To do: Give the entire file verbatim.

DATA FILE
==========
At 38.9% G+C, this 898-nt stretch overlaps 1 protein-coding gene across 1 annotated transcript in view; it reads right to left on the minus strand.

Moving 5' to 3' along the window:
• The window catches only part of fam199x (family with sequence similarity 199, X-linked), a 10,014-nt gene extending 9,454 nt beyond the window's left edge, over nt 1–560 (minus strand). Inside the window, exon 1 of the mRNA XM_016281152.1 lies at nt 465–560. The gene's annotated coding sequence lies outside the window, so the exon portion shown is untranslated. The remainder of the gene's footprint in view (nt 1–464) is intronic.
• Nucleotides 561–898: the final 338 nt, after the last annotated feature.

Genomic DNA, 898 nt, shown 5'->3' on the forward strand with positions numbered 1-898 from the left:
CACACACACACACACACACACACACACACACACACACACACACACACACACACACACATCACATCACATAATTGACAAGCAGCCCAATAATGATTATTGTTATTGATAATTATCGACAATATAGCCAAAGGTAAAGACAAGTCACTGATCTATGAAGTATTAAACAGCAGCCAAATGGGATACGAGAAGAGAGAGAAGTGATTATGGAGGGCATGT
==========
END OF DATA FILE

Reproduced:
At 38.9% G+C, this 898-nt stretch overlaps 1 protein-coding gene across 1 annotated transcript in view; it reads right to left on the minus strand.

Moving 5' to 3' along the window:
• The window catches only part of fam199x (family with sequence similarity 199, X-linked), a 10,014-nt gene extending 9,454 nt beyond the window's left edge, over nt 1–560 (minus strand). Inside the window, exon 1 of the mRNA XM_016281152.1 lies at nt 465–560. The gene's annotated coding sequence lies outside the window, so the exon portion shown is untranslated. The remainder of the gene's footprint in view (nt 1–464) is intronic.
• Nucleotides 561–898: the final 338 nt, after the last annotated feature.

Genomic DNA, 898 nt, shown 5'->3' on the forward strand with positions numbered 1-898 from the left:
CACACACACACACACACACACACACACACACACACACACACACACACACACACACACATCACATCACATAATTGACAAGCAGCCCAATAATGATTATTGTTATTGATAATTATCGACAATATAGCCAAAGGTAAAGACAAGTCACTGATCTATGAAGTATTAAACAGCAGCCAAATGGGATACGAGAAGAGAGAGAAGTGATTATGGAGGGCATGT